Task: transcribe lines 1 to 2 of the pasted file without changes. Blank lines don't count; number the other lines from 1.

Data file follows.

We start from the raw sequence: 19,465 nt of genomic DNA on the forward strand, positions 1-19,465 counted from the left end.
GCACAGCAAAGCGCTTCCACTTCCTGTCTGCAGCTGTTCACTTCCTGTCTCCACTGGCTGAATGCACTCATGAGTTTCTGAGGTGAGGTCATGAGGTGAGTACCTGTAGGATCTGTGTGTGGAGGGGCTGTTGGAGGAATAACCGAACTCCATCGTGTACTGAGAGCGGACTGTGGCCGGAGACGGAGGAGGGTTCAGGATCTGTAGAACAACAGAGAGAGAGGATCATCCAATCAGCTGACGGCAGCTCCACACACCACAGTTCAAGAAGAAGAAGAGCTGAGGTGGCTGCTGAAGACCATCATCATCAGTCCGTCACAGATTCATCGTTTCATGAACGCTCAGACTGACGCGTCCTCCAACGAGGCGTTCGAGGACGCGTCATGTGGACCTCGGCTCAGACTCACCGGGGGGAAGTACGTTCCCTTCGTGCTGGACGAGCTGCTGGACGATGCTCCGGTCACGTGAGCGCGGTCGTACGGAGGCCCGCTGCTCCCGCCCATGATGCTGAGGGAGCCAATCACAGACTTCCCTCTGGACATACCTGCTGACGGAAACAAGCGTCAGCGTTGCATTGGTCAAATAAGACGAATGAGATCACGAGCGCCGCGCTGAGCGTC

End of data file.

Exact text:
We start from the raw sequence: 19,465 nt of genomic DNA on the forward strand, positions 1-19,465 counted from the left end.
GCACAGCAAAGCGCTTCCACTTCCTGTCTGCAGCTGTTCACTTCCTGTCTCCACTGGCTGAATGCACTCATGAGTTTCTGAGGTGAGGTCATGAGGTGAGTACCTGTAGGATCTGTGTGTGGAGGGGCTGTTGGAGGAATAACCGAACTCCATCGTGTACTGAGAGCGGACTGTGGCCGGAGACGGAGGAGGGTTCAGGATCTGTAGAACAACAGAGAGAGAGGATCATCCAATCAGCTGACGGCAGCTCCACACACCACAGTTCAAGAAGAAGAAGAGCTGAGGTGGCTGCTGAAGACCATCATCATCAGTCCGTCACAGATTCATCGTTTCATGAACGCTCAGACTGACGCGTCCTCCAACGAGGCGTTCGAGGACGCGTCATGTGGACCTCGGCTCAGACTCACCGGGGGGAAGTACGTTCCCTTCGTGCTGGACGAGCTGCTGGACGATGCTCCGGTCACGTGAGCGCGGTCGTACGGAGGCCCGCTGCTCCCGCCCATGATGCTGAGGGAGCCAATCACAGACTTCCCTCTGGACATACCTGCTGACGGAAACAAGCGTCAGCGTTGCATTGGTCAAATAAGACGAATGAGATCACGAGCGCCGCGCTGAGCGTC